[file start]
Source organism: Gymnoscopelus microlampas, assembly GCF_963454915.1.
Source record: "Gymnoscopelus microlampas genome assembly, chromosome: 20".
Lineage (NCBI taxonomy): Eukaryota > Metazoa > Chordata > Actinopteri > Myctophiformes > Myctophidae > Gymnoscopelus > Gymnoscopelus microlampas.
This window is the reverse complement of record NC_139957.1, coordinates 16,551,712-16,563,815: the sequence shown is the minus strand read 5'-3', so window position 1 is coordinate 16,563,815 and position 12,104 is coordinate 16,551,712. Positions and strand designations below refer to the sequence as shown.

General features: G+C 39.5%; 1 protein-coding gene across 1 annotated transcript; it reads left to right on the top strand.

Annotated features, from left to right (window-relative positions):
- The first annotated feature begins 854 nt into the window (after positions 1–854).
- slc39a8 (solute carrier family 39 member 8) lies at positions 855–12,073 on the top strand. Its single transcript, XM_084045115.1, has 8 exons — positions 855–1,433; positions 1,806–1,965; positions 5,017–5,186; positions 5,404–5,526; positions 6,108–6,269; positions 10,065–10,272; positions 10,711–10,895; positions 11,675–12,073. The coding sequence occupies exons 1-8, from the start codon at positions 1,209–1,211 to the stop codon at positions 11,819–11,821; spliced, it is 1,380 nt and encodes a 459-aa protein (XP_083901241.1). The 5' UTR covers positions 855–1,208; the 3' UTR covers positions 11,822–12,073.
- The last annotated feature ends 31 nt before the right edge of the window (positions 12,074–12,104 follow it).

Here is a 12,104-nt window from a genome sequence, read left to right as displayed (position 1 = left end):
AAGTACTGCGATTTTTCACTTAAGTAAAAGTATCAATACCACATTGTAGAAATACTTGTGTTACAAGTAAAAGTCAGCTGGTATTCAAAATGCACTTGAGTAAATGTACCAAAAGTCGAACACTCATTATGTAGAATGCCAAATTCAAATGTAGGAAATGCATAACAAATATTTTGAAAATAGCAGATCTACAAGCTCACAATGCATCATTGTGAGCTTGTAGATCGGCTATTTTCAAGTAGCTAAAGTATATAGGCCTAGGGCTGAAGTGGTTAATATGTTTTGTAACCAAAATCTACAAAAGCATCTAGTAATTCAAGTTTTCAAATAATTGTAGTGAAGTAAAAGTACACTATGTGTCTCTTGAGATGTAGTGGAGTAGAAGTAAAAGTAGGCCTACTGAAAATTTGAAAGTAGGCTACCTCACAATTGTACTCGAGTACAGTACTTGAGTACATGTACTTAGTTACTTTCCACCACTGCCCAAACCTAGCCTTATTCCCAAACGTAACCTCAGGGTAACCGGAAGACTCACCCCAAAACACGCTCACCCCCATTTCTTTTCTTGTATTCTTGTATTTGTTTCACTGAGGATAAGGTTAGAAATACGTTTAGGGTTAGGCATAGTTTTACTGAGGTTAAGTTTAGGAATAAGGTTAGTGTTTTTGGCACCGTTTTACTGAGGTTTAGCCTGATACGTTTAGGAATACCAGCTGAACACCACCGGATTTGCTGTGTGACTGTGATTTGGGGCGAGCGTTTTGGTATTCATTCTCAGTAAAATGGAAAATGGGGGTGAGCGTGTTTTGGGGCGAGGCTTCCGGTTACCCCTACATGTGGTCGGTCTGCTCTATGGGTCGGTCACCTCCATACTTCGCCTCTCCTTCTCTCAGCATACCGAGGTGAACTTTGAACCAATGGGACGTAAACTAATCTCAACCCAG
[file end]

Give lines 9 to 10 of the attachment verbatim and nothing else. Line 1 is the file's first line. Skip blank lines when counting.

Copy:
- The last annotated feature ends 31 nt before the right edge of the window (positions 12,074–12,104 follow it).

Here is a 12,104-nt window from a genome sequence, read left to right as displayed (position 1 = left end):